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Hot Seat

‘Brand Colors will give a freshness to the regional channels’

Even as Viacom Inc is waiting for the approval of the Foreign Investment Promotion Board (FIPB) to pick up 50 per cent stake in the regional ‘ETV’ entertainment channels, the change is already on the anvil.

On Sunday 22 March, TV18 Group’s  Marathi entertainment channel shed the old ETV brand and rebranded as Colors Marathi. Next month, the Gujarati channel will undergo the same exercise, so will other three channels.

TelevisionPost.com’s Gaurav Laghate caught up with Anuj Poddar, business head, ETV Marathi and ETV Gujarati, to talk about the growth plans for the two channels.

Edited excerpts…

Q. On Sunday 22 March, ETV Marathi was converted into Colors Marathi. Will there be a dramatic change in programming as well?

We changed our brand from Sunday 6.30 pm with MICTA (Marathi International Cinema and Theatre Awards). I am not expecting an overnight jump due to rebranding, but I think the change in brand name will help us carry on the journey. We have been working on content for some time now. We have grown in the genre, even though Zee Marathi is far ahead and quite a strong competitor.

Q. What was lacking in the ETV brand that you think Colors will fill in?

ETV had its legacy value and brand connect. In recent times, though, its popularity among the younger generation has waned. Colors, on the other hand, has a strong connect with all age groups because as a brand, it is youthful and vibrant, and boasts a solid female viewer base. I think the brand will grow over time with its audience.

Q. Will the shows reflect new ideologies?

The ideology is something we had kicked in earlier. The brand is a culmination of the whole change in ideology and we believe that the channel has significantly improved over the years. It is not that the brand comes first and then the content. For us in this case, content came first and then brand followed. We believe that the product has earned credibility and status to deserve that brand name.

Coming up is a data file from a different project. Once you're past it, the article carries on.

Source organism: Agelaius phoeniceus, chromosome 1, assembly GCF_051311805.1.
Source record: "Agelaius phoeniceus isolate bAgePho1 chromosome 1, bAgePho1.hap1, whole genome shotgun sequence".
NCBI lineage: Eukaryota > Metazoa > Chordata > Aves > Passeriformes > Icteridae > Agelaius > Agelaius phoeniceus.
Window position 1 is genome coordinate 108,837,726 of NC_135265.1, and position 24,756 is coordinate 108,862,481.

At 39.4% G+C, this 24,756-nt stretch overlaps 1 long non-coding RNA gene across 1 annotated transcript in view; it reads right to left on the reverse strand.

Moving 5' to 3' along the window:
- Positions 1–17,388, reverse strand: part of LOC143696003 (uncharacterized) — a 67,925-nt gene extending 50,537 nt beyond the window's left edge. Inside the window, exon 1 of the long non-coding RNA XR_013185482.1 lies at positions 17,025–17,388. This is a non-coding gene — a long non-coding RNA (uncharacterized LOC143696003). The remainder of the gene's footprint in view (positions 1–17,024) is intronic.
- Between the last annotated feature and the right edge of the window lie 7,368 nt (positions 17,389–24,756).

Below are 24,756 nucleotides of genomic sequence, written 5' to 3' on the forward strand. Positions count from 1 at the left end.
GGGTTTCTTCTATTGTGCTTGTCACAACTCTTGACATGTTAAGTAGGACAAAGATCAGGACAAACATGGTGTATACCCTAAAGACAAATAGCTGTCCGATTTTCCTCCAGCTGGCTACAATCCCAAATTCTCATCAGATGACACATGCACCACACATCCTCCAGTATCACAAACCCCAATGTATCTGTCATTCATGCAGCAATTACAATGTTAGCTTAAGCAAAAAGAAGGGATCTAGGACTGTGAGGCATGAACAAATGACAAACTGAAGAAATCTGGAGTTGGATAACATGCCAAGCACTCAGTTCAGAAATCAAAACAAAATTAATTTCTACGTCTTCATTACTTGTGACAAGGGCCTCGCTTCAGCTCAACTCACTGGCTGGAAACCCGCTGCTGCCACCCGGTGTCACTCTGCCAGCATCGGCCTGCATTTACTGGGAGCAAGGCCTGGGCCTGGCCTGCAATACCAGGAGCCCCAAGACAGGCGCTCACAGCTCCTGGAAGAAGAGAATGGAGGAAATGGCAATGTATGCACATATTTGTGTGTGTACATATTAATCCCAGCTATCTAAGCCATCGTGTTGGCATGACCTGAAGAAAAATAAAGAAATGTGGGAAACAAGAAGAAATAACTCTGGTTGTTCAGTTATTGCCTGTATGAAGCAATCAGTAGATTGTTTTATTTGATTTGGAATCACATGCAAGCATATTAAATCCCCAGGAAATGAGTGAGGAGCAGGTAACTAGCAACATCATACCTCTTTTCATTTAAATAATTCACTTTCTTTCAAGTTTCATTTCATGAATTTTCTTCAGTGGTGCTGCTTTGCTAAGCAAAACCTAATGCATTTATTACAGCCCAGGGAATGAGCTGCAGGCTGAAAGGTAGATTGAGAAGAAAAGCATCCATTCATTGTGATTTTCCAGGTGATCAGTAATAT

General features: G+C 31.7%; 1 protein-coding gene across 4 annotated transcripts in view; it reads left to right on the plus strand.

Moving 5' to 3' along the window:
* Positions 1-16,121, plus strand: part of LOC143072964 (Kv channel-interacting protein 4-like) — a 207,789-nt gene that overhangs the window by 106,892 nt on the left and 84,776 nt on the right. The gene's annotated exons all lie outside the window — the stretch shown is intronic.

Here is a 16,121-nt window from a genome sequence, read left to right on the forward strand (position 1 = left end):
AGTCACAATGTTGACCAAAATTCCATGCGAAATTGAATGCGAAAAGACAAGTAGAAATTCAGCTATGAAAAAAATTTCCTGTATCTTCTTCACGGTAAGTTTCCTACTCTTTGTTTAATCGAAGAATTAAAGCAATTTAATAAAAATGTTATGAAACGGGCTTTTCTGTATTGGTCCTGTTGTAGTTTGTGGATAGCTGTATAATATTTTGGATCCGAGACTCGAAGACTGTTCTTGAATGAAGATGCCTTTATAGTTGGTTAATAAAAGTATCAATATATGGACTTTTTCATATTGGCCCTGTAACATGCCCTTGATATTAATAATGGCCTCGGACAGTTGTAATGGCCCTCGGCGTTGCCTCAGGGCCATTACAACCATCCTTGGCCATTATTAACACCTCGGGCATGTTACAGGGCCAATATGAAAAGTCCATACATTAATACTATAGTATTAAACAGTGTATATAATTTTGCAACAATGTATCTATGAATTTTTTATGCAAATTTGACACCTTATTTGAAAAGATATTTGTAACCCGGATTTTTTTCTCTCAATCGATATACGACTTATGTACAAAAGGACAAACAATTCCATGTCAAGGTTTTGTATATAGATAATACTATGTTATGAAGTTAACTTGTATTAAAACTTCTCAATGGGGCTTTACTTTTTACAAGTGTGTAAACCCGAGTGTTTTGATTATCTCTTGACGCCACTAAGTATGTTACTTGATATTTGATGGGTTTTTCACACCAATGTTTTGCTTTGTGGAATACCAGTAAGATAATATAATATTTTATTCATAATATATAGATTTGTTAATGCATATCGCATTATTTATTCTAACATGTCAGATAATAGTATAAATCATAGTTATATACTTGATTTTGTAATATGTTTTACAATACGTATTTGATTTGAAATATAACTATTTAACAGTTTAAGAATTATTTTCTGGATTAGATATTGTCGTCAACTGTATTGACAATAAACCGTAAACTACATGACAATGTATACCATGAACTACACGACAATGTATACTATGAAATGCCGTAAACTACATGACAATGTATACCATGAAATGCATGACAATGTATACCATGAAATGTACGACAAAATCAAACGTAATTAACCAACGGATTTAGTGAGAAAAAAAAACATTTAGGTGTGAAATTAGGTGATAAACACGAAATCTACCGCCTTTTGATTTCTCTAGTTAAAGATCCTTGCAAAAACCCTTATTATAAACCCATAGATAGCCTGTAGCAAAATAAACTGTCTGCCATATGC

ETV had its legacy value and brand connect. In recent times, though, its popularity among the younger generation has waned. Colors, on the other hand, has a strong connect with all age groups because as a brand, it is youthful and vibrant, and boasts a solid female viewer base’

Q. What kind of marketing initiatives have you taken to promote this change?

Creating awareness about Colors Marathi was the most important thing for us to do. Secondly, creating a certain opportunity for people to try and sample it.

We have done our most expensive marketing ever and this is a complete 360-degree campaign. We have got all media in place for the rebranding, ranging from TV to print to outdoor to radio to BTL activities.

We have done extensive on-ground BTL activities through ‘Colors Marathi Prerna Manch’. Across Mumbai and Pune, we are doing a lot of these in residential societies and grounds highlighting the channel and an activity with local women.

On Saturday and Sunday, we had Gudi Padva parade with Colors Marathi brand procession. In Pune, it was an all-day affair on Saturday. A similar procession travelled through Mumbai’s Marathi areas on Sunday.

We have also done wall paintings across Maharashtra, particularly in rural and LC1 areas.

Q. How is your partnership with MICTA, the event?

MICTA is the Marathi equivalent of the Oscars. Organised by Mahesh Manjrekar, it is in its fifth year. This was the biggest Marathi event that I have ever seen. This time, it was a co-branded property, Colors Marathi MICTA Awards.

It took place in Dubai last month. It was a five-day event culminating with the award show. The entire Marathi industry was present there.

Q. Coming back to content, we haven’t seen a third season of the format show ‘Kon Hoeel Marathi Crorepati’?

This is because the first two seasons came back to back. Besides, the Hindi version just got over in December on Sony Entertainment. It’s good for the property and audience to have a slight break. A big format like this should be seasonal.